A Global Climate Change for Foresters

By Sample, V. Alaric | American Forests, July-August 1991 | Go to article overview
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A Global Climate Change for Foresters


Sample, V. Alaric, American Forests


There is a global climate change affecting forests an forestry, one that has little to do with the green house effect. Important changes are taking place a a rapid rate in the social, economic, and political environment in which forestry professionals operate.

jessica Tuchman Mathews, writing in a recent issue o Foreign Affairs, tells us that international security will soon be defined as much by issues of natural resources and environmental protection as by concerns for military and strategic defense. This prediction is coming true faster than even Mathews foresaw.

Against this backdrop, many in the forestry profession continue to rail at 'the environmentalists' for forcing adjustments in our livelihoods and communities so that certain plant or animal species can have a fighting chance to survive another generation of humanity. But who among us really believes that the sustained and global changes we see in people's values and perceptions of the natural environment are the work of a few shrewd public-relations experts at the Sierra Club or The Wilderness Society? Such groups have merely tapped into a growing shift in society's collective consciousness and articulated it in a number of specific policy issues.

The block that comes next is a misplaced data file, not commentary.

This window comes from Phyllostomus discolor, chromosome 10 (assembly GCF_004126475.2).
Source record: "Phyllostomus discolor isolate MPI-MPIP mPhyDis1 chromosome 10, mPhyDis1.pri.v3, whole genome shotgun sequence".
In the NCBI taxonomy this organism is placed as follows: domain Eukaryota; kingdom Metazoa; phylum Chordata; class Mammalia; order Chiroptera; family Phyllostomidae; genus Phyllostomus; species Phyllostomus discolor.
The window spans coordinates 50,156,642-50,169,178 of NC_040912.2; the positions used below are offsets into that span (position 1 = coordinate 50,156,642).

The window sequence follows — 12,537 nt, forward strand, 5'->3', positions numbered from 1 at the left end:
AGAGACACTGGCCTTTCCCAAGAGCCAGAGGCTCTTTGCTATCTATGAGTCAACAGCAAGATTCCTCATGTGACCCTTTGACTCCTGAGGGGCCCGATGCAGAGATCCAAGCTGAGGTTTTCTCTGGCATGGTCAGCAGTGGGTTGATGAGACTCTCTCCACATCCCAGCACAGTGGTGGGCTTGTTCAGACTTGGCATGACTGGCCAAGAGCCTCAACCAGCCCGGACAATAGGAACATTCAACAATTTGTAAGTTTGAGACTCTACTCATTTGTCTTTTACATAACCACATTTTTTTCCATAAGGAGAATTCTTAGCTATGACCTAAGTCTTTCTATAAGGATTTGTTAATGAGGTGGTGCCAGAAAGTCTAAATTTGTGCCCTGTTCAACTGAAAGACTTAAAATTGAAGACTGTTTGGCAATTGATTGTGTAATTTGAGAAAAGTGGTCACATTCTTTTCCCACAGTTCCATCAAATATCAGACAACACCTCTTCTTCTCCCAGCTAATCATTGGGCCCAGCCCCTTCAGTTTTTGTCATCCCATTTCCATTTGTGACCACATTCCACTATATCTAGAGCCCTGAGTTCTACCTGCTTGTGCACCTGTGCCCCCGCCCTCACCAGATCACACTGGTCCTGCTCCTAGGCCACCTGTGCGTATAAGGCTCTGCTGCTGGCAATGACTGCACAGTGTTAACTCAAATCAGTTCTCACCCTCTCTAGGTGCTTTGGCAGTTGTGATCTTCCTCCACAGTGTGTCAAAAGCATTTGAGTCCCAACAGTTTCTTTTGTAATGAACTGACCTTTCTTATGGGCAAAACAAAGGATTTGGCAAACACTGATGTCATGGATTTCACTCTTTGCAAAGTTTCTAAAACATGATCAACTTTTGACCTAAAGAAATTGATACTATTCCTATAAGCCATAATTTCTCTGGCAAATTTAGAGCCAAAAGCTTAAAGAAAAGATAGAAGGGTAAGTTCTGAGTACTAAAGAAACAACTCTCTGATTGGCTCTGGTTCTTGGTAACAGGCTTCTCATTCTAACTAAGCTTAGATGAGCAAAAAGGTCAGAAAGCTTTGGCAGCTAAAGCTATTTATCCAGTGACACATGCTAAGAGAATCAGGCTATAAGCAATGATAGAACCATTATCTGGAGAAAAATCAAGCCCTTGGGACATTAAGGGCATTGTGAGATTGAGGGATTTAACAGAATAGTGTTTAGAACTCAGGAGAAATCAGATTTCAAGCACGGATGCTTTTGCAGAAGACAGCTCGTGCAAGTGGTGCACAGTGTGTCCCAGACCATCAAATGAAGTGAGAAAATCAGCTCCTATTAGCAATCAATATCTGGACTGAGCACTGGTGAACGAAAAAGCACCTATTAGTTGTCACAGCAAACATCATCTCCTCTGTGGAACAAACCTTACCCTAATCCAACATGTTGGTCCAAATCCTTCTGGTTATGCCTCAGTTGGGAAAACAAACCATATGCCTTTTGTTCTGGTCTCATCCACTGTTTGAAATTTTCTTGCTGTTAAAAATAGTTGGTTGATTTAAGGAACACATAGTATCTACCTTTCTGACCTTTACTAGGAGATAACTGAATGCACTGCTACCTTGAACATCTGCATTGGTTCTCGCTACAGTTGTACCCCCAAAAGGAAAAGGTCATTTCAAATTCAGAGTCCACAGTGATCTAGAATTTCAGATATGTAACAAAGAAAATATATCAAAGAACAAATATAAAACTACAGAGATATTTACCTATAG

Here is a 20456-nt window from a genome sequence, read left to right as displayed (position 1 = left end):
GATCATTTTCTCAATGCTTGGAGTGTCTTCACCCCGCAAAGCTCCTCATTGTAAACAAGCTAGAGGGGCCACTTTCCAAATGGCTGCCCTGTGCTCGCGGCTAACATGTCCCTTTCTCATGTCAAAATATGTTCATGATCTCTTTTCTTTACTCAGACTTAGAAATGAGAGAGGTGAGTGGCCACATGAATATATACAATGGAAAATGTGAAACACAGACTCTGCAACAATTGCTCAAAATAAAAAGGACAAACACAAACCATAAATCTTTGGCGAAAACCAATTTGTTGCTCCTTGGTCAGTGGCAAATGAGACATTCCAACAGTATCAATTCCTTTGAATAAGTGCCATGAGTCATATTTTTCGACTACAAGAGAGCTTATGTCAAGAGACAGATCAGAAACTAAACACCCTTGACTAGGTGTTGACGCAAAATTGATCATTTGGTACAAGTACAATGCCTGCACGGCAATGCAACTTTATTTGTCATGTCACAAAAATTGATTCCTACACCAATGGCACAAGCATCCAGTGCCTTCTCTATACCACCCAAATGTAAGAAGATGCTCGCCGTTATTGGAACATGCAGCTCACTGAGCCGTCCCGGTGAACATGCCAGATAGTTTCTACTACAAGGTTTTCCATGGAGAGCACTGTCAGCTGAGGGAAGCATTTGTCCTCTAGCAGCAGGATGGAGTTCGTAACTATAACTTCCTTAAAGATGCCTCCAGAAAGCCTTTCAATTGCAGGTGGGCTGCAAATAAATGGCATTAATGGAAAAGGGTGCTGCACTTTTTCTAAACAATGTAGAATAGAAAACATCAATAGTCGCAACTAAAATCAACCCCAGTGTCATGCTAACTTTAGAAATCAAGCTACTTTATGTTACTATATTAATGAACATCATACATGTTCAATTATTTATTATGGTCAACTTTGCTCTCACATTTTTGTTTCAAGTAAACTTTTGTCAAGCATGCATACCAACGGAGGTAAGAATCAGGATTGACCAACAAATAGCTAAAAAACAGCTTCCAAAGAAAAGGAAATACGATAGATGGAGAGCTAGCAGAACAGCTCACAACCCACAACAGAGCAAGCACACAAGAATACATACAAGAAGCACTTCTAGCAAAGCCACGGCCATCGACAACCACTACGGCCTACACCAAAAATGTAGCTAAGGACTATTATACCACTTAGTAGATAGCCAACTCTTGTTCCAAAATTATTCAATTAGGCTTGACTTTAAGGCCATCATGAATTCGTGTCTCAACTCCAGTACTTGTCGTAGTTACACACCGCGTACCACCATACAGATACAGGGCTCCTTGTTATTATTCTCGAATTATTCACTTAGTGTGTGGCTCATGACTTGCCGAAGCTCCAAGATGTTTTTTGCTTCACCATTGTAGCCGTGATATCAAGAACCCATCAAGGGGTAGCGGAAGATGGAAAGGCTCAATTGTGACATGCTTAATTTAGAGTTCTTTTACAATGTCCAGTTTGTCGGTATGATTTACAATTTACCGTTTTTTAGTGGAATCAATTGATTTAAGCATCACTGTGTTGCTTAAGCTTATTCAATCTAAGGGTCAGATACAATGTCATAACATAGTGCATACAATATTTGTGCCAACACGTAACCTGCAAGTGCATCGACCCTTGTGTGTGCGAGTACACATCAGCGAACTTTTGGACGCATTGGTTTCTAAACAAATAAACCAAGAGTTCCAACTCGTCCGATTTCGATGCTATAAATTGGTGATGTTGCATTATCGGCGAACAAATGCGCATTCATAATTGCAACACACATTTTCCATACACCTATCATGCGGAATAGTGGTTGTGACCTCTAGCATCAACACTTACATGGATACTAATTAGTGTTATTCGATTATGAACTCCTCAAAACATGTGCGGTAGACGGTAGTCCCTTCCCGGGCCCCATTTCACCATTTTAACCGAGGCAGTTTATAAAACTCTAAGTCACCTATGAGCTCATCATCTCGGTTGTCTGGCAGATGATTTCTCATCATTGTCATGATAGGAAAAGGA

Fundamental concepts of conservation are being redefined. Existing concepts of sustained-yield and multiple-use are regarded as still necessary but no longer sufficient to protect the full range of resource values or maintain stable rural economies. Sustainable development, the watchword of natural-resource management in the 90s, is defined in terms of maximizing current resource use, but not beyond the point at which future options will be reduced. Future generations should have as many options as we have today, among them the chance to enjoy clean air and clean water and to share the earth with the full diversity of species that have so far survived human civilization.

Foresters can play a role in this redefinition, but it will call for a broadening in their perception of themselves and of the resources they are charged to manage and protect. The National Research Council recently assembled a committee of eminent natural scientists from universities and other research organizations around the country. In its report, Forestry Research: A Mandate for Change," the committee called for a fundamental redefinition of forest science. The report's central recommendation was to broaden forestry research from the agricultural model of improving the production of commodities to one of gaining a better understanding of the functioning of healthy forest ecosystems what the report termed an "environmental paradigm. "

This term alone, however, was enough to elicit a negative, response from an influential portion of the forestry profession, which somewhere along the line seems to have defined anyone or anything with the word 'environmental" in it as The Enemy.

If this attitude continues, foresters will see their role as the nation's foremost conservationists continue to erode in the view of the broader public. The tide of change will wash over the forestry profession and render it irrelevant.

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